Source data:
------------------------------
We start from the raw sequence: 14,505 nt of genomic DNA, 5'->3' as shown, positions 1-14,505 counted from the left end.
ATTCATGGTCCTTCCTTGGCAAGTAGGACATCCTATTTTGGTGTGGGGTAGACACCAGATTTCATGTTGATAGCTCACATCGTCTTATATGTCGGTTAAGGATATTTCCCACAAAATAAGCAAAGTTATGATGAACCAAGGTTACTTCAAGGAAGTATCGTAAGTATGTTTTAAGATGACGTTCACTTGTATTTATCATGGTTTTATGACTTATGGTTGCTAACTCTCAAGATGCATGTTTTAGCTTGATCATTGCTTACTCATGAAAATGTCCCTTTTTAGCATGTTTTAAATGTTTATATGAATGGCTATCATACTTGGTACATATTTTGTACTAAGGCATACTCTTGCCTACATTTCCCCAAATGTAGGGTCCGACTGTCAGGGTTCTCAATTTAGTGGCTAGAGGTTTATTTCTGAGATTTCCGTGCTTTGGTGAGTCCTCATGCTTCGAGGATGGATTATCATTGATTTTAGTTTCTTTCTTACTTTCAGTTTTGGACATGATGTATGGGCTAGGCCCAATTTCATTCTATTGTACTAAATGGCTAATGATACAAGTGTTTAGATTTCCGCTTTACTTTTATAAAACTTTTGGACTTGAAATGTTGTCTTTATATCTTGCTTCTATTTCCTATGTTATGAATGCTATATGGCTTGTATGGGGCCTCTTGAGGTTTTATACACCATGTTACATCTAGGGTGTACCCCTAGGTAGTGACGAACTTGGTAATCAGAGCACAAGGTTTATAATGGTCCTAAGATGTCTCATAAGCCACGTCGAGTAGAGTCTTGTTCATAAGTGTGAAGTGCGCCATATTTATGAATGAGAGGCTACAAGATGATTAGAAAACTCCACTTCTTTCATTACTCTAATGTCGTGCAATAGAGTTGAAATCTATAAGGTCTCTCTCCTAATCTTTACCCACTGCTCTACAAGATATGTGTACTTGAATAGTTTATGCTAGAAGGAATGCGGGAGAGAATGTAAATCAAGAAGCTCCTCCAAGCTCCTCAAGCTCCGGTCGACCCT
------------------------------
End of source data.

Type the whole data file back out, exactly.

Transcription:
We start from the raw sequence: 14,505 nt of genomic DNA, 5'->3' as shown, positions 1-14,505 counted from the left end.
ATTCATGGTCCTTCCTTGGCAAGTAGGACATCCTATTTTGGTGTGGGGTAGACACCAGATTTCATGTTGATAGCTCACATCGTCTTATATGTCGGTTAAGGATATTTCCCACAAAATAAGCAAAGTTATGATGAACCAAGGTTACTTCAAGGAAGTATCGTAAGTATGTTTTAAGATGACGTTCACTTGTATTTATCATGGTTTTATGACTTATGGTTGCTAACTCTCAAGATGCATGTTTTAGCTTGATCATTGCTTACTCATGAAAATGTCCCTTTTTAGCATGTTTTAAATGTTTATATGAATGGCTATCATACTTGGTACATATTTTGTACTAAGGCATACTCTTGCCTACATTTCCCCAAATGTAGGGTCCGACTGTCAGGGTTCTCAATTTAGTGGCTAGAGGTTTATTTCTGAGATTTCCGTGCTTTGGTGAGTCCTCATGCTTCGAGGATGGATTATCATTGATTTTAGTTTCTTTCTTACTTTCAGTTTTGGACATGATGTATGGGCTAGGCCCAATTTCATTCTATTGTACTAAATGGCTAATGATACAAGTGTTTAGATTTCCGCTTTACTTTTATAAAACTTTTGGACTTGAAATGTTGTCTTTATATCTTGCTTCTATTTCCTATGTTATGAATGCTATATGGCTTGTATGGGGCCTCTTGAGGTTTTATACACCATGTTACATCTAGGGTGTACCCCTAGGTAGTGACGAACTTGGTAATCAGAGCACAAGGTTTATAATGGTCCTAAGATGTCTCATAAGCCACGTCGAGTAGAGTCTTGTTCATAAGTGTGAAGTGCGCCATATTTATGAATGAGAGGCTACAAGATGATTAGAAAACTCCACTTCTTTCATTACTCTAATGTCGTGCAATAGAGTTGAAATCTATAAGGTCTCTCTCCTAATCTTTACCCACTGCTCTACAAGATATGTGTACTTGAATAGTTTATGCTAGAAGGAATGCGGGAGAGAATGTAAATCAAGAAGCTCCTCCAAGCTCCTCAAGCTCCGGTCGACCCT